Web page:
This paper introduces the special issue.
This chapter offers a brief history of the field along with an attempt to define media literacy and offer a rationale for its inclusion in the American public school curriculum. Part I of the yearbook, on the whole, deals with why media literacy can make a difference in American schools. Part II, on the whole, deals with the implementation of media literacy, in and outside the public schools, and the problems facing those who aim to implement it. Media literacy is not without its opponents and its issues. Still, despite differences in theory, focus, and experiences, the contributors to this volume demonstrate their belief in the power of media literacy to transform curriculum, teaching, and even society.
Much has been written about the power of media to influence
the public through instruments of advertising and a variety of venues (Considine & Haley, 1999; Cortés, 2000; Kilbourne, 1999). In this chapter, I have chosen to use a singular media focus—news—to support the critical importance of teaching media literacy skills to students. I offer analyses of, in particular, news reports about the United Nations World Conference Against Racism (UN WCAR) in 2001 and media representations of terrorism and Muslims since September 2001, to underscore the need for critical thinking skills and media education.
To begin to unravel the challenges and dilemmas that these information technologies and media thrust upon parents, teachers, and schools, I present in this chapter arguments to support a school curriculum that might forge a life of justice as well as develop a rational, analytical, and critical understanding of media texts that students use in classrooms and in out-of-school contexts. First, I begin by laying out the rationale for why media literacy matters in schools. Second, I propose that teachers consider teaching critical media literacy as a process of curriculum inquiry or critical pedagogy that permeates the entire school curriculum to address the new languages of the media that have become the lived experience of many young people. Third, I outline examples of established criteria for questioning media texts or what I call analytical frameworks for critical media literacy education, and I offer examples of classroom activities based on these frameworks.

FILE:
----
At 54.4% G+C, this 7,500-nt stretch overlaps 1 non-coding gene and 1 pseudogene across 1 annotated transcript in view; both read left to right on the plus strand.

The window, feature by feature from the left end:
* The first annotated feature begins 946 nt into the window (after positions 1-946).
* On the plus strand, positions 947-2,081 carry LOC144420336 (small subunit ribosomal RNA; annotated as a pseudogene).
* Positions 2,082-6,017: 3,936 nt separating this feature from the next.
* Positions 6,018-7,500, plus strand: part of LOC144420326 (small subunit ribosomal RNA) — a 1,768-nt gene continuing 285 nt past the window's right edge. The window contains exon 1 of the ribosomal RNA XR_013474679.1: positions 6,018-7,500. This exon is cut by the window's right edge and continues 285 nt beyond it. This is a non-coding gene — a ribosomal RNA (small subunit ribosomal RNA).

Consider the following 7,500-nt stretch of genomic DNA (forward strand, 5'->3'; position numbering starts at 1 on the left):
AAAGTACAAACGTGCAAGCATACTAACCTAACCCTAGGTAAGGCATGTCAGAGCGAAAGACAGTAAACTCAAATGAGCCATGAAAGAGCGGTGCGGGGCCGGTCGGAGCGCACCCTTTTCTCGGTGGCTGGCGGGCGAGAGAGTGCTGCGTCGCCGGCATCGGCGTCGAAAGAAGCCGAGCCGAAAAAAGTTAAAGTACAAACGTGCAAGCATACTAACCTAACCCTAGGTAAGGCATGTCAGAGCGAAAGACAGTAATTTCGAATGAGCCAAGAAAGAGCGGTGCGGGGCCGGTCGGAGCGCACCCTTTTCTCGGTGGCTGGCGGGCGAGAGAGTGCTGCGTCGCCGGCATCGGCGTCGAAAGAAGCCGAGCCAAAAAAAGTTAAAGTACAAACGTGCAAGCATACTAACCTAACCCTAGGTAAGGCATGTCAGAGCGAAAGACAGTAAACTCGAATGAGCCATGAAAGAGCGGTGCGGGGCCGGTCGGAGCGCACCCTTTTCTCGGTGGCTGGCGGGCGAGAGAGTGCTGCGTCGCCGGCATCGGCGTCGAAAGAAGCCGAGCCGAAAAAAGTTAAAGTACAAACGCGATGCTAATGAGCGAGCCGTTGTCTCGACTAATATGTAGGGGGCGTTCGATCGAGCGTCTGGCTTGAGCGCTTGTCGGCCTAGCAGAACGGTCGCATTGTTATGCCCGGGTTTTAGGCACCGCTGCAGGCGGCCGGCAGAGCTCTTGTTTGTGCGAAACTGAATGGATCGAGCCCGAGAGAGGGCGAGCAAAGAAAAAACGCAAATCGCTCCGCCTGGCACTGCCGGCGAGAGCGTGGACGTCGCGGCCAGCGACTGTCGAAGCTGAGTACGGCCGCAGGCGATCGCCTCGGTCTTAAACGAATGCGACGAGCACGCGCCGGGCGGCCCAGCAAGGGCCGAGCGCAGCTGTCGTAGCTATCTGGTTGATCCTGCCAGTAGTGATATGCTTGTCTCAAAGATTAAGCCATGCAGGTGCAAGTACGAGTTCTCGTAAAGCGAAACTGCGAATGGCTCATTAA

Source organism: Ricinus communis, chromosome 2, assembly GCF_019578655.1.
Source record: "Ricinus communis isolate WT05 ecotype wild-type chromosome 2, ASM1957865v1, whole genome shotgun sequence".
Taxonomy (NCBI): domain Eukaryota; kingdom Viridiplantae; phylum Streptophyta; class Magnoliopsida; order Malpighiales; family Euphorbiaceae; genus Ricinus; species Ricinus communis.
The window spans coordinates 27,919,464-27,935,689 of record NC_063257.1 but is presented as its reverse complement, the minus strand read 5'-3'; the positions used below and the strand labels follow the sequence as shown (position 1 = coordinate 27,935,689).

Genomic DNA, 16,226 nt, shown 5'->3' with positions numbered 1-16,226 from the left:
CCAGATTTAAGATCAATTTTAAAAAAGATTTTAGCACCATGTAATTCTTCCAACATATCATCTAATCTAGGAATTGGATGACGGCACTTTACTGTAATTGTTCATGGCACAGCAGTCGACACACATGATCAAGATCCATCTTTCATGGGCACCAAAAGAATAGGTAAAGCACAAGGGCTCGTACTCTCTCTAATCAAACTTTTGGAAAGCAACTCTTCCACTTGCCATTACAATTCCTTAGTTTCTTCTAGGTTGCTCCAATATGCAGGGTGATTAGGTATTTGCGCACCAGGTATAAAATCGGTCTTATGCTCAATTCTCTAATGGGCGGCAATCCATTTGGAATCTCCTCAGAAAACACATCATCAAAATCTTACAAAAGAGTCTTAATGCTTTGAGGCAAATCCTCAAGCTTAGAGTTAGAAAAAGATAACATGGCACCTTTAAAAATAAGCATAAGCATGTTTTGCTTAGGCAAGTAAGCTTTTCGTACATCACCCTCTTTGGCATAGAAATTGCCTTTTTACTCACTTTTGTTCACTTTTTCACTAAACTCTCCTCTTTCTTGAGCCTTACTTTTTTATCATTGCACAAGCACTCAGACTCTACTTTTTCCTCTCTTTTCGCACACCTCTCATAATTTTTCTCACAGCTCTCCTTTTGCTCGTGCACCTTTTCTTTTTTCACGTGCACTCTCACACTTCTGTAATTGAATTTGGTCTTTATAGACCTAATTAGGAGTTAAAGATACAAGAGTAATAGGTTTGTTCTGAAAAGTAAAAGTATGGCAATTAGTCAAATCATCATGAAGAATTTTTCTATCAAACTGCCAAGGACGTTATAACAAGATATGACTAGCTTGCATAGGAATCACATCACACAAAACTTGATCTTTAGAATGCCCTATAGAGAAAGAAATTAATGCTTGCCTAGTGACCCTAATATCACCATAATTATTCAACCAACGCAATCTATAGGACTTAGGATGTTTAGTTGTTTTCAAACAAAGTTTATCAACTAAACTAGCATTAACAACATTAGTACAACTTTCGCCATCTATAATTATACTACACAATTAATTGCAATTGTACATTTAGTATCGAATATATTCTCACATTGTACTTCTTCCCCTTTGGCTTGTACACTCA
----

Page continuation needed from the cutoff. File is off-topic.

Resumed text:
The mass media teach whether or not mediamakers intend to or realize it. And users learn from the media whether or not they try or are even aware of it. This means all of the media, including newspapers, magazines, movies, television, radio, and the new cyberspace media. Such media serve as informal yet omnipresent nonschool textbooks.
This chapter reviews ongoing educational initiatives in media literacy documented in the emerging body of case study and practitioner literature and identifies those (few) empirical studies that have measured the effects of media literacy instruction on students’ knowledge, attitudes, and behaviors, with particular focus on health education, social studies, English language arts, communication arts, and the fine and performing arts. These subject areas have been identified as having the most frequent reference to media literacy in state curriculum documents (Kubey & Baker, 1999). From this, recommendations are presented that may help scholars and practitioners to develop this emerging field by exploring questions deserving of further research.